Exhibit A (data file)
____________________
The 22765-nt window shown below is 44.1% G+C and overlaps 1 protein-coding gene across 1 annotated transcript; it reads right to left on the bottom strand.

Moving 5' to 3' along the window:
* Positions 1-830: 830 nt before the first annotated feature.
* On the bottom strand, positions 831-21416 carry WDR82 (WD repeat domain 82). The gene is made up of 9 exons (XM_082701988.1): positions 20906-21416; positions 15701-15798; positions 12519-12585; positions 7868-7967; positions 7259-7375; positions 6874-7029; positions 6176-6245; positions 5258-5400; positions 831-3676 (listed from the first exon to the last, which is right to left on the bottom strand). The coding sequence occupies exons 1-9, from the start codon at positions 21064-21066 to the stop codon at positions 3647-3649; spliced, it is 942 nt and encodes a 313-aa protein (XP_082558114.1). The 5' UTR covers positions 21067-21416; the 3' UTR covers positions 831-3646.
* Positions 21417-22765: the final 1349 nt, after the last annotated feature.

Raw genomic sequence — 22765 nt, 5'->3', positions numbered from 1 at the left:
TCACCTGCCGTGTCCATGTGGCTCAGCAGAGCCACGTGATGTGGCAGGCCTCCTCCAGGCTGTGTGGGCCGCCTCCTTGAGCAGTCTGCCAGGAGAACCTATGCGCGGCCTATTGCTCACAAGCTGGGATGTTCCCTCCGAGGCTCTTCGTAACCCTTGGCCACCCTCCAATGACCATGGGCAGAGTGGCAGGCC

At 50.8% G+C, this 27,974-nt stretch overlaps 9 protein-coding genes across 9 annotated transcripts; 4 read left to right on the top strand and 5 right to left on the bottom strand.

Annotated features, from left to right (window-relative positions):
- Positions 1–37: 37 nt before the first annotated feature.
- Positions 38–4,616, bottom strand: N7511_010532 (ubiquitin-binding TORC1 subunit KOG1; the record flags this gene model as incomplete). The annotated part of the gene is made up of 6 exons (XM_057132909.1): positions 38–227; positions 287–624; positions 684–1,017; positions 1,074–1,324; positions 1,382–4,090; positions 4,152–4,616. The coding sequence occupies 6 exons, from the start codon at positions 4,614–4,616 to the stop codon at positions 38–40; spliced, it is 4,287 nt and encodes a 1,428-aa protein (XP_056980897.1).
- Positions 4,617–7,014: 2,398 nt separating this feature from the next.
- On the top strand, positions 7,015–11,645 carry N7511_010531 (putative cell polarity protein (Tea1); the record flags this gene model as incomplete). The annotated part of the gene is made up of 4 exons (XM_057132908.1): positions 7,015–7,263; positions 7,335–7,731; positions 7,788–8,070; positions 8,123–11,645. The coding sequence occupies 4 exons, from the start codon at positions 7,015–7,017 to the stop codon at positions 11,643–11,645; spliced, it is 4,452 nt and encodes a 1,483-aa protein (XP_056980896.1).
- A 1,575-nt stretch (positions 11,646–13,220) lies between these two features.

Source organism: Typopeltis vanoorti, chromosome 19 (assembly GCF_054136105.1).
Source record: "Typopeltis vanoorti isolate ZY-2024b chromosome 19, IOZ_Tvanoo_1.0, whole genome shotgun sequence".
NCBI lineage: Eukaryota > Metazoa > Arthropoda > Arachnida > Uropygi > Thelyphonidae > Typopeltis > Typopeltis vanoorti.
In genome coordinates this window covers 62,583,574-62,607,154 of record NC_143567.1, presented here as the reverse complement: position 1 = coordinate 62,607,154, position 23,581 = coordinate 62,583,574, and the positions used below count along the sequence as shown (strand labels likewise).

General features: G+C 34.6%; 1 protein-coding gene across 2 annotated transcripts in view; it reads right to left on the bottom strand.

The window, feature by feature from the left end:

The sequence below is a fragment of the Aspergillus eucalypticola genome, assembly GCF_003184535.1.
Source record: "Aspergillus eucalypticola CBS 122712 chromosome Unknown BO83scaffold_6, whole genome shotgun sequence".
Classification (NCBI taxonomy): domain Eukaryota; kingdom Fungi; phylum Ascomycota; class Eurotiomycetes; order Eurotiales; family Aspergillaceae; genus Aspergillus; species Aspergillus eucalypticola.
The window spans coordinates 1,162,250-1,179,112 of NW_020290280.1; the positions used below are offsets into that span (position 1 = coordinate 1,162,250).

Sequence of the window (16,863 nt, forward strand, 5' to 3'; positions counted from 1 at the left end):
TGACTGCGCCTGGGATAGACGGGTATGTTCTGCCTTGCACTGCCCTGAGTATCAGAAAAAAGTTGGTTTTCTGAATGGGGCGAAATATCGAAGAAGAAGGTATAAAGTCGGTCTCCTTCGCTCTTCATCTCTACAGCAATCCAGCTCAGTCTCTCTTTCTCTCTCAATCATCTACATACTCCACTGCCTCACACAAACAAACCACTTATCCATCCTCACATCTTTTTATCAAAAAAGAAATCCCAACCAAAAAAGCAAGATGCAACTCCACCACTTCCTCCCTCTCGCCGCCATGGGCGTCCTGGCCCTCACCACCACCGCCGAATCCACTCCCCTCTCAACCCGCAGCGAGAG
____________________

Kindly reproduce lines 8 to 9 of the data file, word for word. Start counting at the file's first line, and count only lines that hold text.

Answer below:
At 50.8% G+C, this 27,974-nt stretch overlaps 9 protein-coding genes across 9 annotated transcripts; 4 read left to right on the top strand and 5 right to left on the bottom strand.

Annotated features, from left to right (window-relative positions):